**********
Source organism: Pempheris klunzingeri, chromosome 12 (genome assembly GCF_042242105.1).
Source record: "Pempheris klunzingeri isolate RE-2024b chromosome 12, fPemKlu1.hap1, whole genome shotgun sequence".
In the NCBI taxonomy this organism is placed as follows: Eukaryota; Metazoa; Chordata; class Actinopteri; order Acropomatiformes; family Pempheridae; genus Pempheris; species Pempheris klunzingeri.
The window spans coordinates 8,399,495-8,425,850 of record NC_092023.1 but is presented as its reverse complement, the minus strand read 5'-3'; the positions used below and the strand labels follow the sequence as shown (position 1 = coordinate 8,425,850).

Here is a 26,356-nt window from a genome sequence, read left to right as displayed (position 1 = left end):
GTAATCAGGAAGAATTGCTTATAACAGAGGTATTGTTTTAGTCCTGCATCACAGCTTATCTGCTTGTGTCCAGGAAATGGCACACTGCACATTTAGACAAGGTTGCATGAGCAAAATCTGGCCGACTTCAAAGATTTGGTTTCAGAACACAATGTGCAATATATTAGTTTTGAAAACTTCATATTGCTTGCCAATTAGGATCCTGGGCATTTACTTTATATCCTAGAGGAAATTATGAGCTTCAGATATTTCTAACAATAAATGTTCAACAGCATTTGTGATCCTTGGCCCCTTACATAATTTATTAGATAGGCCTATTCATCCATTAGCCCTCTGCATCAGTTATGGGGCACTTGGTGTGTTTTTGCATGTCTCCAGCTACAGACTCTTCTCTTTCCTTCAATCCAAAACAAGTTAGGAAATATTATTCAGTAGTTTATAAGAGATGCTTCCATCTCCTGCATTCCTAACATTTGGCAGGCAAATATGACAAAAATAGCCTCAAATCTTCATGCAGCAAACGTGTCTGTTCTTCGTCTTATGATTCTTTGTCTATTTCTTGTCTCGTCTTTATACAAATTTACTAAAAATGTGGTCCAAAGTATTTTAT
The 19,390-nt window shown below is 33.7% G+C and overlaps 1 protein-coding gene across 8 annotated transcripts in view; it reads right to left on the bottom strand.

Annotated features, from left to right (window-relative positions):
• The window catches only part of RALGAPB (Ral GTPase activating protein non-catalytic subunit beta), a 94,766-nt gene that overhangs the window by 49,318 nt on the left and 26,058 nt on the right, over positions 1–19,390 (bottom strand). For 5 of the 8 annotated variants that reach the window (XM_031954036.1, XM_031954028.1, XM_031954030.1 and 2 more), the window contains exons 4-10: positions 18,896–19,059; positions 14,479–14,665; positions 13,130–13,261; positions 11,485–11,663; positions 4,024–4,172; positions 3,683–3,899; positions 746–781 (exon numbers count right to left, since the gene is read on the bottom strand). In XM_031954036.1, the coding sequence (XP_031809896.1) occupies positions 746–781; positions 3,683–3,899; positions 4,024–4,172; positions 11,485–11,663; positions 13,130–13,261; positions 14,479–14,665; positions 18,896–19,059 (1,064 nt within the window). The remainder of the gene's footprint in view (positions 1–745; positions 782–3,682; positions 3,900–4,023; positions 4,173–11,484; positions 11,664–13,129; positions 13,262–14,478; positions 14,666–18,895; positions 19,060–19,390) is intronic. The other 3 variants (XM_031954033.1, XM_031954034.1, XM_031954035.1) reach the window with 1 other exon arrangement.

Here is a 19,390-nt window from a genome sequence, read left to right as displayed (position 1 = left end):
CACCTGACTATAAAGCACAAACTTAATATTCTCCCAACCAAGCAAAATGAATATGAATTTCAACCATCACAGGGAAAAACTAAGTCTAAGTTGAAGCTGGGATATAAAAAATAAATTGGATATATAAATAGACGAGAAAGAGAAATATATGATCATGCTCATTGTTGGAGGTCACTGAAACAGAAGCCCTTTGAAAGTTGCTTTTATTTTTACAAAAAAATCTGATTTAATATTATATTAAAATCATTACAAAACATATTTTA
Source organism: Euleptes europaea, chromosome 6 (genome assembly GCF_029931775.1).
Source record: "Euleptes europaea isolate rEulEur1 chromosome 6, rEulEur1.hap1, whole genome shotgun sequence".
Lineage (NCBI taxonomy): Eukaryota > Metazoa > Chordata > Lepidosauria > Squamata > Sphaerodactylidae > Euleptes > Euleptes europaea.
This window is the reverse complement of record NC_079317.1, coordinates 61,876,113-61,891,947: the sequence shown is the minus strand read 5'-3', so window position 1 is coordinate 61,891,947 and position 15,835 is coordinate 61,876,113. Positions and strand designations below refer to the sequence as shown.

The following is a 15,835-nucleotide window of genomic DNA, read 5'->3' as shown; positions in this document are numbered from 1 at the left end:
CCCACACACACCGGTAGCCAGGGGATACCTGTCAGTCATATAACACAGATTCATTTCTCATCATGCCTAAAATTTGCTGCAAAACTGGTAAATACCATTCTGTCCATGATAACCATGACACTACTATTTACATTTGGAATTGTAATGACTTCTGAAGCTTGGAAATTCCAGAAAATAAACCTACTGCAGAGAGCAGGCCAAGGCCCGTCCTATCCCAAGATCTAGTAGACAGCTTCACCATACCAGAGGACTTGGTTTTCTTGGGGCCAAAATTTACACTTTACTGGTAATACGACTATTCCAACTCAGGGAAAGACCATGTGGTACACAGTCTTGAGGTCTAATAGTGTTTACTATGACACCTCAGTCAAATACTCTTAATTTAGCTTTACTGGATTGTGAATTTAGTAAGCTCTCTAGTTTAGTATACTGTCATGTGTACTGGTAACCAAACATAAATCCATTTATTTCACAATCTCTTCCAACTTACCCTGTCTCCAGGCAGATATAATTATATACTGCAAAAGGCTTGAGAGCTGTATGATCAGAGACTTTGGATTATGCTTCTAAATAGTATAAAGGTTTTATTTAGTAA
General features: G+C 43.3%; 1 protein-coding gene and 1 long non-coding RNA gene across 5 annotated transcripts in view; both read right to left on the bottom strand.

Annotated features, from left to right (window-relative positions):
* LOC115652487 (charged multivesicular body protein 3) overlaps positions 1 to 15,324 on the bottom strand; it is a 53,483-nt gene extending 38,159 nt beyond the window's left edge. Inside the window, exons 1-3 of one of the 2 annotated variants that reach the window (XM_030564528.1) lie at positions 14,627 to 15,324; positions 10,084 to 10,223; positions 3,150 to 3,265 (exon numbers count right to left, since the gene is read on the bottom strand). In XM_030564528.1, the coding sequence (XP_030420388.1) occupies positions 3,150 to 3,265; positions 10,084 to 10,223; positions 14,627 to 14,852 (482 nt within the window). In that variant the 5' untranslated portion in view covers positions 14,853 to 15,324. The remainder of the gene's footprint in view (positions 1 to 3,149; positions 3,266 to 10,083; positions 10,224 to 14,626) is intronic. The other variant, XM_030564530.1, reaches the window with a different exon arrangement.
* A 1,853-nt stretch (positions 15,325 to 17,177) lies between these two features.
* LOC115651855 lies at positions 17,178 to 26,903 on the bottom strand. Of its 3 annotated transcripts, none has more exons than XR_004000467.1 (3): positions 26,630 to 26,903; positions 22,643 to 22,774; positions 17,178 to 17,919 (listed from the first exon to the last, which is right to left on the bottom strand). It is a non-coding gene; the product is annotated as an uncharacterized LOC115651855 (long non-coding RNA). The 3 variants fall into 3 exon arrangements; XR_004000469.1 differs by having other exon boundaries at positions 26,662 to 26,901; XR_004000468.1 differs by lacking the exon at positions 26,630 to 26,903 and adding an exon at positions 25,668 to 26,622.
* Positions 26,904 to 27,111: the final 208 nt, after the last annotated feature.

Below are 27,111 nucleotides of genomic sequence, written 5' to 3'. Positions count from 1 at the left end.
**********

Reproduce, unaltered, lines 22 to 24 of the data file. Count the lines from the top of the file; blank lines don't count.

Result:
* LOC115651855 lies at positions 17,178 to 26,903 on the bottom strand. Of its 3 annotated transcripts, none has more exons than XR_004000467.1 (3): positions 26,630 to 26,903; positions 22,643 to 22,774; positions 17,178 to 17,919 (listed from the first exon to the last, which is right to left on the bottom strand). It is a non-coding gene; the product is annotated as an uncharacterized LOC115651855 (long non-coding RNA). The 3 variants fall into 3 exon arrangements; XR_004000469.1 differs by having other exon boundaries at positions 26,662 to 26,901; XR_004000468.1 differs by lacking the exon at positions 26,630 to 26,903 and adding an exon at positions 25,668 to 26,622.
* Positions 26,904 to 27,111: the final 208 nt, after the last annotated feature.

Below are 27,111 nucleotides of genomic sequence, written 5' to 3'. Positions count from 1 at the left end.